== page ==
The story goes that when they took back the temple there was hardly any consecrated oil left. They only found one small jug, it’s content saved from desecration by a special seal. One of the duties of the Jewish temple priests was to keep the light on in the holy Menorah - a seven-lamp candelabrum reminiscent of the one used on the track from mount Sinai to Israel.

The jug supposedly held only enough oil for one day but the oil lasted for 8 days by which time more consecrated oil could be delivered.

Judah Maccabee, the newly appointed king, made a deal with the Romans to become an allied state. This made it more difficult for the failing Seleucid empire to come to the aid of the Hellenistic Jews (who kept asking for help).

The civil war didn’t quite die down and the killing lasted all the way to about 63 B.C.E when the Roman general Pompeus took Judea in the name of Rome making it a client kingdom of Rome. The Roman Senate appointed King Herod to rule over the new client kingdom.

It’s important to note that more Jews were killed in that conflict than any other people. However, folklore isn’t the same as history and the story as passed down by the winners is that the Maccabees fought for religious freedom against Greek oppression and won an unlikely, even miraculous, victory.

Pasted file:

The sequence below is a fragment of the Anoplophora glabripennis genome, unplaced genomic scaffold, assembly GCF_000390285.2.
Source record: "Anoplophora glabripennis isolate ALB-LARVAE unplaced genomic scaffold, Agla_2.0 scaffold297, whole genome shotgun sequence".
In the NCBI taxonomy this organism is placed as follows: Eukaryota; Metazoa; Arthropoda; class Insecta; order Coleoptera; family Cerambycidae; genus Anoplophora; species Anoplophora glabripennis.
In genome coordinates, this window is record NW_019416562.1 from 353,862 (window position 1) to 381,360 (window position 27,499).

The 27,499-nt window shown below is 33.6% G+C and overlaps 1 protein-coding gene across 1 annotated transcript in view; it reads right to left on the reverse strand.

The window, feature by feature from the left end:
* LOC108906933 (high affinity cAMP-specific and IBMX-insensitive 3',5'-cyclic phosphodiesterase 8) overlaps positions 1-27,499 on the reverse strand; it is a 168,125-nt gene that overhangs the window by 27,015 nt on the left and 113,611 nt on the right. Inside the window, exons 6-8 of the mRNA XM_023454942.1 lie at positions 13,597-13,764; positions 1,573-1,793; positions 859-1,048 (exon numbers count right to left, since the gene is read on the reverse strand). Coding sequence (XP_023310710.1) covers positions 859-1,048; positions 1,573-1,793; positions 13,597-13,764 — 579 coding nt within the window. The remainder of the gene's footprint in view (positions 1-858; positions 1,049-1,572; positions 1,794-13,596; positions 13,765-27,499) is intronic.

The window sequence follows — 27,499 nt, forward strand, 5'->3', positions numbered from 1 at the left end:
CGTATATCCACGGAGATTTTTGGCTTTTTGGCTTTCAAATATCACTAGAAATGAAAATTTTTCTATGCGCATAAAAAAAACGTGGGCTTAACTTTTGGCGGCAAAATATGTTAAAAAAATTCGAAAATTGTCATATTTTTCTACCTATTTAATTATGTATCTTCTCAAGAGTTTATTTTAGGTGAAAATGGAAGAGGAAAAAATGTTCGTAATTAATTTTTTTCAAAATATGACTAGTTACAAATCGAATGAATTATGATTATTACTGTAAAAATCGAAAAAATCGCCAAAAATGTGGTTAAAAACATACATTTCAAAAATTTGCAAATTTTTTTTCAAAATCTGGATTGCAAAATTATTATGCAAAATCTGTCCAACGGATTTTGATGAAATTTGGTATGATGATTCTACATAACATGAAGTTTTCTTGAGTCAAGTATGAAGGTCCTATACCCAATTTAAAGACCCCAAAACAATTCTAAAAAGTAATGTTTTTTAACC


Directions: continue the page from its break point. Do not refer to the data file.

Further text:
To commemorate that victory and the miracle of the single oil jug lasting for 8 days we celebrate Hanukkah.

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The fried foods are to comemorate that oil miracle. Each diaspora has its own versions of it ranging from Sufganiyot or Levivot (potato latkes) to Jalebi (Arab), bimuelos (Sephardi), ponchiks (Azerbaijan) or Sfenj (Moroccan).

We light the chanukiah, a nine-branched Hanukkah candelabrum, to denote the oil lasting for 8 days. We light one candle on the first day, two on the second and so on so the light increases through the holiday. You might ask why is it that there are 9 branches in the Hanukkah Menorah and 8 days to the holiday. Well, we use an additional candle to light all the others and we are not allowed to blow any of these candles out. The candle used to light the others is called ‘Shamash’ and it is placed alongside all the other candles lit that day.

It’s traditional to place the lit chanukiah on the windowsill so that the light is visible from the street. Not unlike the beacons of Gondor It was used as a sign of solidarity in the Jewish communities of the diaspora.